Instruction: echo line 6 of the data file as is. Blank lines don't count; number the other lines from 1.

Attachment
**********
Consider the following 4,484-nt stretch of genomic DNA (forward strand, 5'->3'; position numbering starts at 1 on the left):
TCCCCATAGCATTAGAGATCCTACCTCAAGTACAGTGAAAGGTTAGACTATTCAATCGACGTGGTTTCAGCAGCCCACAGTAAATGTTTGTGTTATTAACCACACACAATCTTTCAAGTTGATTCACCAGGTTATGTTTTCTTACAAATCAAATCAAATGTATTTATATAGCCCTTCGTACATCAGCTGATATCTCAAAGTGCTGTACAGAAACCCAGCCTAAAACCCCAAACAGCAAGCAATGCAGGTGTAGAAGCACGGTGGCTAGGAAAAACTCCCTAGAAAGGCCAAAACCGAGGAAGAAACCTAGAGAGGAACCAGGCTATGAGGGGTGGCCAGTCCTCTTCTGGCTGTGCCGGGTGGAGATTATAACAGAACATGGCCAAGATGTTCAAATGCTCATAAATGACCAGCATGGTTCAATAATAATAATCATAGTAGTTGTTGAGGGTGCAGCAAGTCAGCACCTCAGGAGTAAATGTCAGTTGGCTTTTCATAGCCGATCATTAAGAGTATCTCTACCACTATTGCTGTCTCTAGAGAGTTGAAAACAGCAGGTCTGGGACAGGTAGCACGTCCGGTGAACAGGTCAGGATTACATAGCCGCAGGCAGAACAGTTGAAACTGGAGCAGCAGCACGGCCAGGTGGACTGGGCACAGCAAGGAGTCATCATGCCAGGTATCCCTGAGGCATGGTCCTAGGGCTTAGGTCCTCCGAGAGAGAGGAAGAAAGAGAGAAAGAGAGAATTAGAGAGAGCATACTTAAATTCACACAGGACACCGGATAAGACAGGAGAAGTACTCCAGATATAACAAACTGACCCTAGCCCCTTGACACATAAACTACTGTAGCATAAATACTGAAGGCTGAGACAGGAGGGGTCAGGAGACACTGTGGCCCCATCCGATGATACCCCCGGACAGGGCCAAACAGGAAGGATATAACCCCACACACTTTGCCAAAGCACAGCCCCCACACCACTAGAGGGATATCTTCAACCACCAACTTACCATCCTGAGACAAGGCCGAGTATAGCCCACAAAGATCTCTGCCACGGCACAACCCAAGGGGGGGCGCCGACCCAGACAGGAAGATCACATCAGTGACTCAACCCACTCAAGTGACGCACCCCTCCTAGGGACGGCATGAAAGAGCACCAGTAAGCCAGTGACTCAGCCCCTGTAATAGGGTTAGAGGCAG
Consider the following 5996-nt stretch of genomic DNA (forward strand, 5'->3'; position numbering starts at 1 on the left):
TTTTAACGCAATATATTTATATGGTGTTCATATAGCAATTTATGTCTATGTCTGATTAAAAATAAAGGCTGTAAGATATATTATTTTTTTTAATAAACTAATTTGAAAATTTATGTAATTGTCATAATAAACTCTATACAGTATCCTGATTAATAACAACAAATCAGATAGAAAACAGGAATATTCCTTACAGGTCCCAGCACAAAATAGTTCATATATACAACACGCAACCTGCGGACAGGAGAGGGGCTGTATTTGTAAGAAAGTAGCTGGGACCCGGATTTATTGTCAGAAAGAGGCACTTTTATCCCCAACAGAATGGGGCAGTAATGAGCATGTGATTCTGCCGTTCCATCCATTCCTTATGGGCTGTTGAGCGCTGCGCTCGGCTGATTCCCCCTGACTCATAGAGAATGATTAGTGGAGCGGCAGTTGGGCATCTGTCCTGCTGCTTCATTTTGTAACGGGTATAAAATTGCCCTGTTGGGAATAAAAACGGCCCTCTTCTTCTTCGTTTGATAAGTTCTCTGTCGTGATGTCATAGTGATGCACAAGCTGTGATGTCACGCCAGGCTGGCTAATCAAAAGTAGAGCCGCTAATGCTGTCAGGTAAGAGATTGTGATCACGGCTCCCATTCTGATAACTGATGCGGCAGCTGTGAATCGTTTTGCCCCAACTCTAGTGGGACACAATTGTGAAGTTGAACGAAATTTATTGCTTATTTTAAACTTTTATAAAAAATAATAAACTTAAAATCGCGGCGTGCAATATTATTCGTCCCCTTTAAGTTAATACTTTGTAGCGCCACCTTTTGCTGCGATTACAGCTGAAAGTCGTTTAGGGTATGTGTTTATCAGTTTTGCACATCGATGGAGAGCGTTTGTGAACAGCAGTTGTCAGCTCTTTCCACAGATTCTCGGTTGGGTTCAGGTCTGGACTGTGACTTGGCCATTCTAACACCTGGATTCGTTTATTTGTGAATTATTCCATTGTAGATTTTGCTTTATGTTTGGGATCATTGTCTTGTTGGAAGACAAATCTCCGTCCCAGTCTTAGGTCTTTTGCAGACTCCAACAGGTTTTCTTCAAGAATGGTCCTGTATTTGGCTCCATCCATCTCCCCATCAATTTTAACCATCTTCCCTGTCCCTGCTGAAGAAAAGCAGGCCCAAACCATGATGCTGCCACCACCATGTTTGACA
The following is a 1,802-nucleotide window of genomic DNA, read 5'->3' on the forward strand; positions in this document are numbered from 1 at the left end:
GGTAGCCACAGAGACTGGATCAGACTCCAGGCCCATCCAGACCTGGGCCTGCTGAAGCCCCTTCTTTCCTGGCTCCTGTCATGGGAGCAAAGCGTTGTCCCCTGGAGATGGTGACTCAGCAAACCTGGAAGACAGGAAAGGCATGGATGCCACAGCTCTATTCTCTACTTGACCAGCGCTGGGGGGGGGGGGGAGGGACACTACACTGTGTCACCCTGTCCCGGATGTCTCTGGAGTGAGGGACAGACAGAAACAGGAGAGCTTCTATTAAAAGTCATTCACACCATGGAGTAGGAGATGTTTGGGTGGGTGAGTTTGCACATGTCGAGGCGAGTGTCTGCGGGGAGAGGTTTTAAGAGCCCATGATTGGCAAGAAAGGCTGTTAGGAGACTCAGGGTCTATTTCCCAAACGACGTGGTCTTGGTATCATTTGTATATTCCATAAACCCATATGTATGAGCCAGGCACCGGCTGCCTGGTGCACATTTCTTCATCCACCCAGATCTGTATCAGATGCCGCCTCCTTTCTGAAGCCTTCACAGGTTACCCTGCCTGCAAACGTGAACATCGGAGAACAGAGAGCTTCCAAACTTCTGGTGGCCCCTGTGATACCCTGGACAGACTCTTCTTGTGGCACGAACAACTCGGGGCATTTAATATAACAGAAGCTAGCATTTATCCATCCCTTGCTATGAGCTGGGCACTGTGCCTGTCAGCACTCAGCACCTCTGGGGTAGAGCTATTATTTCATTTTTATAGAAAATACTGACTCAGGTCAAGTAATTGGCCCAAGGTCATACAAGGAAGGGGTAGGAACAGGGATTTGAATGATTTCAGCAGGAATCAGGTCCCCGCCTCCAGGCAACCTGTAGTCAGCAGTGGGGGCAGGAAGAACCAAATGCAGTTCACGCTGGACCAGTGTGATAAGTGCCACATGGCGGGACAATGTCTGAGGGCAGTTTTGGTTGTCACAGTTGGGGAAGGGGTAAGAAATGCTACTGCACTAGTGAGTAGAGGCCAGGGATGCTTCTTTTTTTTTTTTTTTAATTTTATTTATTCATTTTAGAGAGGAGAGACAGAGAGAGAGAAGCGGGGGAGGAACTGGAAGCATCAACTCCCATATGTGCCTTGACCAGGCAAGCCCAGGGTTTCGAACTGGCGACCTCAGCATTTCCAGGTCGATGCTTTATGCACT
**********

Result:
GGTAGCCACAGAGACTGGATCAGACTCCAGGCCCATCCAGACCTGGGCCTGCTGAAGCCCCTTCTTTCCTGGCTCCTGTCATGGGAGCAAAGCGTTGTCCCCTGGAGATGGTGACTCAGCAAACCTGGAAGACAGGAAAGGCATGGATGCCACAGCTCTATTCTCTACTTGACCAGCGCTGGGGGGGGGGGGGAGGGACACTACACTGTGTCACCCTGTCCCGGATGTCTCTGGAGTGAGGGACAGACAGAAACAGGAGAGCTTCTATTAAAAGTCATTCACACCATGGAGTAGGAGATGTTTGGGTGGGTGAGTTTGCACATGTCGAGGCGAGTGTCTGCGGGGAGAGGTTTTAAGAGCCCATGATTGGCAAGAAAGGCTGTTAGGAGACTCAGGGTCTATTTCCCAAACGACGTGGTCTTGGTATCATTTGTATATTCCATAAACCCATATGTATGAGCCAGGCACCGGCTGCCTGGTGCACATTTCTTCATCCACCCAGATCTGTATCAGATGCCGCCTCCTTTCTGAAGCCTTCACAGGTTACCCTGCCTGCAAACGTGAACATCGGAGAACAGAGAGCTTCCAAACTTCTGGTGGCCCCTGTGATACCCTGGACAGACTCTTCTTGTGGCACGAACAACTCGGGGCATTTAATATAACAGAAGCTAGCATTTATCCATCCCTTGCTATGAGCTGGGCACTGTGCCTGTCAGCACTCAGCACCTCTGGGGTAGAGCTATTATTTCATTTTTATAGAAAATACTGACTCAGGTCAAGTAATTGGCCCAAGGTCATACAAGGAAGGGGTAGGAACAGGGATTTGAATGATTTCAGCAGGAATCAGGTCCCCGCCTCCAGGCAACCTGTAGTCAGCAGTGGGGGCAGGAAGAACCAAATGCAGTTCACGCTGGACCAGTGTGATAAGTGCCACATGGCGGGACAATGTCTGAGGGCAGTTTTGGTTGTCACAGTTGGGGAAGGGGTAAGAAATGCTACTGCACTAGTGAGTAGAGGCCAGGGATGCTTCTTTTTTTTTTTTTTTAATTTTATTTATTCATTTTAGAGAGGAGAGACAGAGAGAGAGAAGCGGGGGAGGAACTGGAAGCATCAACTCCCATATGTGCCTTGACCAGGCAAGCCCAGGGTTTCGAACTGGCGACCTCAGCATTTCCAGGTCGATGCTTTATGCACT